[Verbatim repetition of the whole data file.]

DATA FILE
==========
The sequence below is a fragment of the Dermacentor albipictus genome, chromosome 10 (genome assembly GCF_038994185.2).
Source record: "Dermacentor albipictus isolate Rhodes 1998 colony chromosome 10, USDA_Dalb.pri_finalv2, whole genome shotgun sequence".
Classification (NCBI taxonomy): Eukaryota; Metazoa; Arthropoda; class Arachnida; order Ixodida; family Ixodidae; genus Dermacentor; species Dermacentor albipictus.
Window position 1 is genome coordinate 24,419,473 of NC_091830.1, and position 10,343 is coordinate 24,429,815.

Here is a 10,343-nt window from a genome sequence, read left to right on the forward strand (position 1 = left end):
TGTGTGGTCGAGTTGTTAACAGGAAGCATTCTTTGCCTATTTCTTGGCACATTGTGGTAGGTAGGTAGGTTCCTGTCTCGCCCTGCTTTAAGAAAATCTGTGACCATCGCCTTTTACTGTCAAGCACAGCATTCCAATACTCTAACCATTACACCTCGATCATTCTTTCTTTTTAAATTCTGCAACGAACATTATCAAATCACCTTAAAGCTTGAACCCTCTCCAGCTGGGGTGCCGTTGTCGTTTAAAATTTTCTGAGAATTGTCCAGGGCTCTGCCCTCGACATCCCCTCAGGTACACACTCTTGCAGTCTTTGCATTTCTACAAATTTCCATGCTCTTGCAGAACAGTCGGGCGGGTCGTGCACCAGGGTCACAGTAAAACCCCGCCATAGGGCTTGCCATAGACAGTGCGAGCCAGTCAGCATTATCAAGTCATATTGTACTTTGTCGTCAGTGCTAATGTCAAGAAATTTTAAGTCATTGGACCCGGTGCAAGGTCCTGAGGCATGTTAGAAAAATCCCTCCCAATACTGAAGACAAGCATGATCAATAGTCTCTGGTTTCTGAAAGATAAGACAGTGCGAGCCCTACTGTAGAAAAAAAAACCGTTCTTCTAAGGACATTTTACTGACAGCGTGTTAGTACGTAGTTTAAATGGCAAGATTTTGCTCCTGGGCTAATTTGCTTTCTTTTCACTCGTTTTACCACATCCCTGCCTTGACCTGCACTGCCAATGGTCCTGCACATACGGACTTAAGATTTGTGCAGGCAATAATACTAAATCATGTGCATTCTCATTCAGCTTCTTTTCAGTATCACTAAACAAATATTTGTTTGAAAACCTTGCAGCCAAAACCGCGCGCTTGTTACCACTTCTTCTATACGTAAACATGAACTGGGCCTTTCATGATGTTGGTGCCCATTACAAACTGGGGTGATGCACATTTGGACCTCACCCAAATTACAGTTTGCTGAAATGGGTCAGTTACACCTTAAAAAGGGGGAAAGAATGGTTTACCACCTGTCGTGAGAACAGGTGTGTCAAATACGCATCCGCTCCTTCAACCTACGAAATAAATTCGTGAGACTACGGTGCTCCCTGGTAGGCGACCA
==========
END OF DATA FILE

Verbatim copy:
The sequence below is a fragment of the Dermacentor albipictus genome, chromosome 10 (genome assembly GCF_038994185.2).
Source record: "Dermacentor albipictus isolate Rhodes 1998 colony chromosome 10, USDA_Dalb.pri_finalv2, whole genome shotgun sequence".
Classification (NCBI taxonomy): Eukaryota; Metazoa; Arthropoda; class Arachnida; order Ixodida; family Ixodidae; genus Dermacentor; species Dermacentor albipictus.
Window position 1 is genome coordinate 24,419,473 of NC_091830.1, and position 10,343 is coordinate 24,429,815.

Here is a 10,343-nt window from a genome sequence, read left to right on the forward strand (position 1 = left end):
TGTGTGGTCGAGTTGTTAACAGGAAGCATTCTTTGCCTATTTCTTGGCACATTGTGGTAGGTAGGTAGGTTCCTGTCTCGCCCTGCTTTAAGAAAATCTGTGACCATCGCCTTTTACTGTCAAGCACAGCATTCCAATACTCTAACCATTACACCTCGATCATTCTTTCTTTTTAAATTCTGCAACGAACATTATCAAATCACCTTAAAGCTTGAACCCTCTCCAGCTGGGGTGCCGTTGTCGTTTAAAATTTTCTGAGAATTGTCCAGGGCTCTGCCCTCGACATCCCCTCAGGTACACACTCTTGCAGTCTTTGCATTTCTACAAATTTCCATGCTCTTGCAGAACAGTCGGGCGGGTCGTGCACCAGGGTCACAGTAAAACCCCGCCATAGGGCTTGCCATAGACAGTGCGAGCCAGTCAGCATTATCAAGTCATATTGTACTTTGTCGTCAGTGCTAATGTCAAGAAATTTTAAGTCATTGGACCCGGTGCAAGGTCCTGAGGCATGTTAGAAAAATCCCTCCCAATACTGAAGACAAGCATGATCAATAGTCTCTGGTTTCTGAAAGATAAGACAGTGCGAGCCCTACTGTAGAAAAAAAAACCGTTCTTCTAAGGACATTTTACTGACAGCGTGTTAGTACGTAGTTTAAATGGCAAGATTTTGCTCCTGGGCTAATTTGCTTTCTTTTCACTCGTTTTACCACATCCCTGCCTTGACCTGCACTGCCAATGGTCCTGCACATACGGACTTAAGATTTGTGCAGGCAATAATACTAAATCATGTGCATTCTCATTCAGCTTCTTTTCAGTATCACTAAACAAATATTTGTTTGAAAACCTTGCAGCCAAAACCGCGCGCTTGTTACCACTTCTTCTATACGTAAACATGAACTGGGCCTTTCATGATGTTGGTGCCCATTACAAACTGGGGTGATGCACATTTGGACCTCACCCAAATTACAGTTTGCTGAAATGGGTCAGTTACACCTTAAAAAGGGGGAAAGAATGGTTTACCACCTGTCGTGAGAACAGGTGTGTCAAATACGCATCCGCTCCTTCAACCTACGAAATAAATTCGTGAGACTACGGTGCTCCCTGGTAGGCGACCA